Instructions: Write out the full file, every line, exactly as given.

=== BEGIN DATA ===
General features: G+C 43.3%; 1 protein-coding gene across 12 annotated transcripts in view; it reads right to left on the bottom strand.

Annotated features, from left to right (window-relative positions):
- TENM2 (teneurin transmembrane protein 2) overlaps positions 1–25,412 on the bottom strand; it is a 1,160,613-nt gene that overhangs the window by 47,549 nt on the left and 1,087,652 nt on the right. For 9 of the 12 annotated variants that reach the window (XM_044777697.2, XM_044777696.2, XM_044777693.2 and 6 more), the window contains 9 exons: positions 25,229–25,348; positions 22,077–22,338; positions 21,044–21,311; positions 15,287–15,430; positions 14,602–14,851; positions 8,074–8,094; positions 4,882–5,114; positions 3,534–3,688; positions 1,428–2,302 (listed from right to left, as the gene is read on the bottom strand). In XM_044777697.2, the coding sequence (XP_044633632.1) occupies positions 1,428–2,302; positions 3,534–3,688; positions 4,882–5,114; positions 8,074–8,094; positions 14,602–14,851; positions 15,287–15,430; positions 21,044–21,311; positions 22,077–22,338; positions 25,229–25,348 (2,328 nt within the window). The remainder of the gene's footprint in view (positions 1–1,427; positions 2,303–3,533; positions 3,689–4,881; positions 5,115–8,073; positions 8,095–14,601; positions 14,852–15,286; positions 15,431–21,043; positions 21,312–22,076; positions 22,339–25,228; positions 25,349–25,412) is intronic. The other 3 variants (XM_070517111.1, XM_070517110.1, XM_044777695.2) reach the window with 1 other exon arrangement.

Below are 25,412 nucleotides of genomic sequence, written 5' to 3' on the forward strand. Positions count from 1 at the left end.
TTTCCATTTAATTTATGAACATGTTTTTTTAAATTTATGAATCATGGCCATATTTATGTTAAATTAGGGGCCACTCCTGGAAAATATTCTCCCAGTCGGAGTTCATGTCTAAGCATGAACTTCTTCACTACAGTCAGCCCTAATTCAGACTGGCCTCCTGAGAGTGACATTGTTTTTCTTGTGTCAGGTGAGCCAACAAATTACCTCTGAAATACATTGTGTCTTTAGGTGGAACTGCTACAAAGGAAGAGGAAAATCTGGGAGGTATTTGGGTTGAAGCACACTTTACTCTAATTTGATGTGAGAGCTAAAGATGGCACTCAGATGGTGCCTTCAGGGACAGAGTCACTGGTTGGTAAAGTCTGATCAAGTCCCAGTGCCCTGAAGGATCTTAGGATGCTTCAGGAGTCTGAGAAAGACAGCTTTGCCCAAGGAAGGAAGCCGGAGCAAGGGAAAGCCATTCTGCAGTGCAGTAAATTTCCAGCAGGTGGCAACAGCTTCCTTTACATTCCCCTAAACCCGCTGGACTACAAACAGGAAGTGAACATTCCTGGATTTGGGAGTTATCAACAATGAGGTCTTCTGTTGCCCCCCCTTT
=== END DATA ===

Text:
General features: G+C 43.3%; 1 protein-coding gene across 12 annotated transcripts in view; it reads right to left on the bottom strand.

Annotated features, from left to right (window-relative positions):
- TENM2 (teneurin transmembrane protein 2) overlaps positions 1–25,412 on the bottom strand; it is a 1,160,613-nt gene that overhangs the window by 47,549 nt on the left and 1,087,652 nt on the right. For 9 of the 12 annotated variants that reach the window (XM_044777697.2, XM_044777696.2, XM_044777693.2 and 6 more), the window contains 9 exons: positions 25,229–25,348; positions 22,077–22,338; positions 21,044–21,311; positions 15,287–15,430; positions 14,602–14,851; positions 8,074–8,094; positions 4,882–5,114; positions 3,534–3,688; positions 1,428–2,302 (listed from right to left, as the gene is read on the bottom strand). In XM_044777697.2, the coding sequence (XP_044633632.1) occupies positions 1,428–2,302; positions 3,534–3,688; positions 4,882–5,114; positions 8,074–8,094; positions 14,602–14,851; positions 15,287–15,430; positions 21,044–21,311; positions 22,077–22,338; positions 25,229–25,348 (2,328 nt within the window). The remainder of the gene's footprint in view (positions 1–1,427; positions 2,303–3,533; positions 3,689–4,881; positions 5,115–8,073; positions 8,095–14,601; positions 14,852–15,286; positions 15,431–21,043; positions 21,312–22,076; positions 22,339–25,228; positions 25,349–25,412) is intronic. The other 3 variants (XM_070517111.1, XM_070517110.1, XM_044777695.2) reach the window with 1 other exon arrangement.

Below are 25,412 nucleotides of genomic sequence, written 5' to 3' on the forward strand. Positions count from 1 at the left end.
TTTCCATTTAATTTATGAACATGTTTTTTTAAATTTATGAATCATGGCCATATTTATGTTAAATTAGGGGCCACTCCTGGAAAATATTCTCCCAGTCGGAGTTCATGTCTAAGCATGAACTTCTTCACTACAGTCAGCCCTAATTCAGACTGGCCTCCTGAGAGTGACATTGTTTTTCTTGTGTCAGGTGAGCCAACAAATTACCTCTGAAATACATTGTGTCTTTAGGTGGAACTGCTACAAAGGAAGAGGAAAATCTGGGAGGTATTTGGGTTGAAGCACACTTTACTCTAATTTGATGTGAGAGCTAAAGATGGCACTCAGATGGTGCCTTCAGGGACAGAGTCACTGGTTGGTAAAGTCTGATCAAGTCCCAGTGCCCTGAAGGATCTTAGGATGCTTCAGGAGTCTGAGAAAGACAGCTTTGCCCAAGGAAGGAAGCCGGAGCAAGGGAAAGCCATTCTGCAGTGCAGTAAATTTCCAGCAGGTGGCAACAGCTTCCTTTACATTCCCCTAAACCCGCTGGACTACAAACAGGAAGTGAACATTCCTGGATTTGGGAGTTATCAACAATGAGGTCTTCTGTTGCCCCCCCTTT